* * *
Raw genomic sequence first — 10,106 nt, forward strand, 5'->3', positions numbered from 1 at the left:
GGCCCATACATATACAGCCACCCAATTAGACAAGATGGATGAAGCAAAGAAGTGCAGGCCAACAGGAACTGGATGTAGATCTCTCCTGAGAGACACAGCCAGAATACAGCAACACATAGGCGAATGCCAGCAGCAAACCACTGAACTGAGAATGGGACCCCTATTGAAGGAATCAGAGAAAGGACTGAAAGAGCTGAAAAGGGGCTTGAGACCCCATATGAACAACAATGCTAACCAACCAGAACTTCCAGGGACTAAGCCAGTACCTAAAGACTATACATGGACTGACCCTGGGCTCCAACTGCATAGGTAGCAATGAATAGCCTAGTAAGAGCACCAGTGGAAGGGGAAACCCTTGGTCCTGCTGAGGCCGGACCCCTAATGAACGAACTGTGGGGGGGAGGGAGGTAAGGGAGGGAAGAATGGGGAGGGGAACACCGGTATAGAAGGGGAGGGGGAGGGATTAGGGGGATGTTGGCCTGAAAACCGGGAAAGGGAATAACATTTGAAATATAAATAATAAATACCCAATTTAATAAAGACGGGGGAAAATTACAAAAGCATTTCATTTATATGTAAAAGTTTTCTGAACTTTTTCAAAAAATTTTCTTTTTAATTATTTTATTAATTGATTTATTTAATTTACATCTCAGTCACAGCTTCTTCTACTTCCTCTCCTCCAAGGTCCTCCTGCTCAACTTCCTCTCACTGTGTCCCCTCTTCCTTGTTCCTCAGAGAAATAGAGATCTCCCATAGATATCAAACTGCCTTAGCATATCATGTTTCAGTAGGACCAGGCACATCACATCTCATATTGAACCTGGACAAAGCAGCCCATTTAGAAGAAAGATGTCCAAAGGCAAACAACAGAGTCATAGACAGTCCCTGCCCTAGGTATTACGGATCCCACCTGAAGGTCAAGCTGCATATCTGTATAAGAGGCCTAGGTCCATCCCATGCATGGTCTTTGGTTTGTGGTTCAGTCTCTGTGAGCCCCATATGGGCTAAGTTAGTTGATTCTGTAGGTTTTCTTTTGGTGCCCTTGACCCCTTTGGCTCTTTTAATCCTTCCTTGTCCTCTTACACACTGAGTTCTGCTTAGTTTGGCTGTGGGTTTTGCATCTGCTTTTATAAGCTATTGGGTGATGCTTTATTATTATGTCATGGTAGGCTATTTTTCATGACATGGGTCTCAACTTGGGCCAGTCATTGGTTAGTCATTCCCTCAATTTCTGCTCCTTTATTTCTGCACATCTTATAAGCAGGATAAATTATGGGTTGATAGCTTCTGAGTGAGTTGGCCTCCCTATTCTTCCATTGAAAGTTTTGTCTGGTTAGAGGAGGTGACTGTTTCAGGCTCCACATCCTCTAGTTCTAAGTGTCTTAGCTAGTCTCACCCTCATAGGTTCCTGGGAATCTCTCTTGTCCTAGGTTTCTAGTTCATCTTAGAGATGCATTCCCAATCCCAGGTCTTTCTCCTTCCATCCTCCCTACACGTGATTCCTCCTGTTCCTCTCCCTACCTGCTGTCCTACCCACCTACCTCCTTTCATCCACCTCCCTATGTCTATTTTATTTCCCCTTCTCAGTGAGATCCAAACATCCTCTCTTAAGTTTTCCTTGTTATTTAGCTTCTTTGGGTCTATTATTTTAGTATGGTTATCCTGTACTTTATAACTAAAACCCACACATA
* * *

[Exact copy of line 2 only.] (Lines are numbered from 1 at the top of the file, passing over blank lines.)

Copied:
GGCCCATACATATACAGCCACCCAATTAGACAAGATGGATGAAGCAAAGAAGTGCAGGCCAACAGGAACTGGATGTAGATCTCTCCTGAGAGACACAGCCAGAATACAGCAACACATAGGCGAATGCCAGCAGCAAACCACTGAACTGAGAATGGGACCCCTATTGAAGGAATCAGAGAAAGGACTGAAAGAGCTGAAAAGGGGCTTGAGACCCCATATGAACAACAATGCTAACCAACCAGAACTTCCAGGGACTAAGCCAGTACCTAAAGACTATACATGGACTGACCCTGGGCTCCAACTGCATAGGTAGCAATGAATAGCCTAGTAAGAGCACCAGTGGAAGGGGAAACCCTTGGTCCTGCTGAGGCCGGACCCCTAATGAACGAACTGTGGGGGGGAGGGAGGTAAGGGAGGGAAGAATGGGGAGGGGAACACCGGTATAGAAGGGGAGGGGGAGGGATTAGGGGGATGTTGGCCTGAAAACCGGGAAAGGGAATAACATTTGAAATATAAATAATAAATACCCAATTTAATAAAGACGGGGGAAAATTACAAAAGCATTTCATTTATATGTAAAAGTTTTCTGAACTTTTTCAAAAAATTTTCTTTTTAATTATTTTATTAATTGATTTATTTAATTTACATCTCAGTCACAGCTTCTTCTACTTCCTCTCCTCCAAGGTCCTCCTGCTCAACTTCCTCTCACTGTGTCCCCTCTTCCTTGTTCCTCAGAGAAATAGAGATCTCCCATAGATATCAAACTGCCTTAGCATATCATGTTTCAGTAGGACCAGGCACATCACATCTCATATTGAACCTGGACAAAGCAGCCCATTTAGAAGAAAGATGTCCAAAGGCAAACAACAGAGTCATAGACAGTCCCTGCCCTAGGTATTACGGATCCCACCTGAAGGTCAAGCTGCATATCTGTATAAGAGGCCTAGGTCCATCCCATGCATGGTCTTTGGTTTGTGGTTCAGTCTCTGTGAGCCCCATATGGGCTAAGTTAGTTGATTCTGTAGGTTTTCTTTTGGTGCCCTTGACCCCTTTGGCTCTTTTAATCCTTCCTTGTCCTCTTACACACTGAGTTCTGCTTAGTTTGGCTGTGGGTTTTGCATCTGCTTTTATAAGCTATTGGGTGATGCTTTATTATTATGTCATGGTAGGCTATTTTTCATGACATGGGTCTCAACTTGGGCCAGTCATTGGTTAGTCATTCCCTCAATTTCTGCTCCTTTATTTCTGCACATCTTATAAGCAGGATAAATTATGGGTTGATAGCTTCTGAGTGAGTTGGCCTCCCTATTCTTCCATTGAAAGTTTTGTCTGGTTAGAGGAGGTGACTGTTTCAGGCTCCACATCCTCTAGTTCTAAGTGTCTTAGCTAGTCTCACCCTCATAGGTTCCTGGGAATCTCTCTTGTCCTAGGTTTCTAGTTCATCTTAGAGATGCATTCCCAATCCCAGGTCTTTCTCCTTCCATCCTCCCTACACGTGATTCCTCCTGTTCCTCTCCCTACCTGCTGTCCTACCCACCTACCTCCTTTCATCCACCTCCCTATGTCTATTTTATTTCCCCTTCTCAGTGAGATCCAAACATCCTCTCTTAAGTTTTCCTTGTTATTTAGCTTCTTTGGGTCTATTATTTTAGTATGGTTATCCTGTACTTTATAACTAAAACCCACACATA